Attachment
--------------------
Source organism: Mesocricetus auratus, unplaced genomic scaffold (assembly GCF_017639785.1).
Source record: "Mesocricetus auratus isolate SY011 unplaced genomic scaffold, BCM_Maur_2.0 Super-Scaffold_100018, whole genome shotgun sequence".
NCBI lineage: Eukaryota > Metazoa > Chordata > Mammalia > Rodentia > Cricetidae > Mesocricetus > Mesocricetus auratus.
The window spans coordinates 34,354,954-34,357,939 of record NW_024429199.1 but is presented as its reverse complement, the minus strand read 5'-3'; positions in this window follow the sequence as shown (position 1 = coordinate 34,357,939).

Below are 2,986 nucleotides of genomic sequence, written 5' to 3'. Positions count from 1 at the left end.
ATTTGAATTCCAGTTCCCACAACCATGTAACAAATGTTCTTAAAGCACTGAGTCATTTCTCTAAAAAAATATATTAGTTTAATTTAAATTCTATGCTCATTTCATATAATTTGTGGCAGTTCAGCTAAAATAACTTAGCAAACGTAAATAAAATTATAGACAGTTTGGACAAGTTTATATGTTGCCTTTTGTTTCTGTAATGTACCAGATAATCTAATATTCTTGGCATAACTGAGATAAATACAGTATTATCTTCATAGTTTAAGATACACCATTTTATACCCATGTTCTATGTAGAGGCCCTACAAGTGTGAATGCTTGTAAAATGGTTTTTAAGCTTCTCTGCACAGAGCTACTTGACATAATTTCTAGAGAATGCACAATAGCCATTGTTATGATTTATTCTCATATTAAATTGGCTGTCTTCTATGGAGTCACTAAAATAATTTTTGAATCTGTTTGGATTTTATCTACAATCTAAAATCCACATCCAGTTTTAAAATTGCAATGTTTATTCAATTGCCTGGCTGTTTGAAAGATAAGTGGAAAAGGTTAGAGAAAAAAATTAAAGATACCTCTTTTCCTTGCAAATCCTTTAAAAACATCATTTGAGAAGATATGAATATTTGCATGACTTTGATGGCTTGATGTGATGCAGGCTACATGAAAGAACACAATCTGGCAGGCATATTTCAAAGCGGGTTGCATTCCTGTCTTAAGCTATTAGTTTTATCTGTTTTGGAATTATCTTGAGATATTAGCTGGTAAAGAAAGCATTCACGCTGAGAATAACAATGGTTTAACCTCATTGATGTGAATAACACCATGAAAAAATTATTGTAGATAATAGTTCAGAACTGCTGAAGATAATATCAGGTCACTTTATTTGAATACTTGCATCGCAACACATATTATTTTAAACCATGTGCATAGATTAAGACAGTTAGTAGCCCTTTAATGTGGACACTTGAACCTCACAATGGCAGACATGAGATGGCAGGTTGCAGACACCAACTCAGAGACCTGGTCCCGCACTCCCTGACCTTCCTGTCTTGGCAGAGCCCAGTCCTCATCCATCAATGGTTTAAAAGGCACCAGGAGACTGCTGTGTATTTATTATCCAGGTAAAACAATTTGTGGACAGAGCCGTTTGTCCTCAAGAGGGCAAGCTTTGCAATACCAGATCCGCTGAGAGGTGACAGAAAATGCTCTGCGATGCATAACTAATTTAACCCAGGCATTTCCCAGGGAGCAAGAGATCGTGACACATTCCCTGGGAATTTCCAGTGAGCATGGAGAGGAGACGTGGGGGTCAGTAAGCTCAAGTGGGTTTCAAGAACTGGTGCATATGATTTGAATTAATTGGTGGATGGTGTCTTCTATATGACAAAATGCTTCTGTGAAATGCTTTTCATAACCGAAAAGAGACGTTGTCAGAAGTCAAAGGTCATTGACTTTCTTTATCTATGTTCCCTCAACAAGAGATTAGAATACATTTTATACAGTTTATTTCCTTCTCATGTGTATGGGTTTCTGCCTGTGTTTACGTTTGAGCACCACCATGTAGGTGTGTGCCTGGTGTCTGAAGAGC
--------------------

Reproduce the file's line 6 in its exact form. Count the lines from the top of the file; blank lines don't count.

ATTTGAATTCCAGTTCCCACAACCATGTAACAAATGTTCTTAAAGCACTGAGTCATTTCTCTAAAAAAATATATTAGTTTAATTTAAATTCTATGCTCATTTCATATAATTTGTGGCAGTTCAGCTAAAATAACTTAGCAAACGTAAATAAAATTATAGACAGTTTGGACAAGTTTATATGTTGCCTTTTGTTTCTGTAATGTACCAGATAATCTAATATTCTTGGCATAACTGAGATAAATACAGTATTATCTTCATAGTTTAAGATACACCATTTTATACCCATGTTCTATGTAGAGGCCCTACAAGTGTGAATGCTTGTAAAATGGTTTTTAAGCTTCTCTGCACAGAGCTACTTGACATAATTTCTAGAGAATGCACAATAGCCATTGTTATGATTTATTCTCATATTAAATTGGCTGTCTTCTATGGAGTCACTAAAATAATTTTTGAATCTGTTTGGATTTTATCTACAATCTAAAATCCACATCCAGTTTTAAAATTGCAATGTTTATTCAATTGCCTGGCTGTTTGAAAGATAAGTGGAAAAGGTTAGAGAAAAAAATTAAAGATACCTCTTTTCCTTGCAAATCCTTTAAAAACATCATTTGAGAAGATATGAATATTTGCATGACTTTGATGGCTTGATGTGATGCAGGCTACATGAAAGAACACAATCTGGCAGGCATATTTCAAAGCGGGTTGCATTCCTGTCTTAAGCTATTAGTTTTATCTGTTTTGGAATTATCTTGAGATATTAGCTGGTAAAGAAAGCATTCACGCTGAGAATAACAATGGTTTAACCTCATTGATGTGAATAACACCATGAAAAAATTATTGTAGATAATAGTTCAGAACTGCTGAAGATAATATCAGGTCACTTTATTTGAATACTTGCATCGCAACACATATTATTTTAAACCATGTGCATAGATTAAGACAGTTAGTAGCCCTTTAATGTGGACACTTGAACCTCACAATGGCAGACATGAGATGGCAGGTTGCAGACACCAACTCAGAGACCTGGTCCCGCACTCCCTGACCTTCCTGTCTTGGCAGAGCCCAGTCCTCATCCATCAATGGTTTAAAAGGCACCAGGAGACTGCTGTGTATTTATTATCCAGGTAAAACAATTTGTGGACAGAGCCGTTTGTCCTCAAGAGGGCAAGCTTTGCAATACCAGATCCGCTGAGAGGTGACAGAAAATGCTCTGCGATGCATAACTAATTTAACCCAGGCATTTCCCAGGGAGCAAGAGATCGTGACACATTCCCTGGGAATTTCCAGTGAGCATGGAGAGGAGACGTGGGGGTCAGTAAGCTCAAGTGGGTTTCAAGAACTGGTGCATATGATTTGAATTAATTGGTGGATGGTGTCTTCTATATGACAAAATGCTTCTGTGAAATGCTTTTCATAACCGAAAAGAGACGTTGTCAGAAGTCAAAGGTCATTGACTTTCTTTATCTATGTTCCCTCAACAAGAGATTAGAATACATTTTATACAGTTTATTTCCTTCTCATGTGTATGGGTTTCTGCCTGTGTTTACGTTTGAGCACCACCATGTAGGTGTGTGCCTGGTGTCTGAAGAGC